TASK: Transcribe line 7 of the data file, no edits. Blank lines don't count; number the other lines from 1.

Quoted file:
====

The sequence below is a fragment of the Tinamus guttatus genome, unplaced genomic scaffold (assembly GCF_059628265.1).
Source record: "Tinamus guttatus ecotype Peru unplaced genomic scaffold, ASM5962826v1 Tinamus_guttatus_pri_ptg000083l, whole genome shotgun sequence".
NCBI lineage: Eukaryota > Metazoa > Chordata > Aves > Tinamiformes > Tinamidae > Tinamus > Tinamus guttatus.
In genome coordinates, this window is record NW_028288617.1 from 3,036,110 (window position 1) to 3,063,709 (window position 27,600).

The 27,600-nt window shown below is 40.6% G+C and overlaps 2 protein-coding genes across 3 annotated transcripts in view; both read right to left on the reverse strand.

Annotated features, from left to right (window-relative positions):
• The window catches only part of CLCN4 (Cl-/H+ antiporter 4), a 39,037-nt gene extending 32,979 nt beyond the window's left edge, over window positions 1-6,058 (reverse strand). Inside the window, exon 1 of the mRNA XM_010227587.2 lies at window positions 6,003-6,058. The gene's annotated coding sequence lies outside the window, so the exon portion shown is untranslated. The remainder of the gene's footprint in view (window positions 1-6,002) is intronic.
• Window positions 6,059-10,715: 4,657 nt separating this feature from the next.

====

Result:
• The window catches only part of CLCN4 (Cl-/H+ antiporter 4), a 39,037-nt gene extending 32,979 nt beyond the window's left edge, over window positions 1-6,058 (reverse strand). Inside the window, exon 1 of the mRNA XM_010227587.2 lies at window positions 6,003-6,058. The gene's annotated coding sequence lies outside the window, so the exon portion shown is untranslated. The remainder of the gene's footprint in view (window positions 1-6,002) is intronic.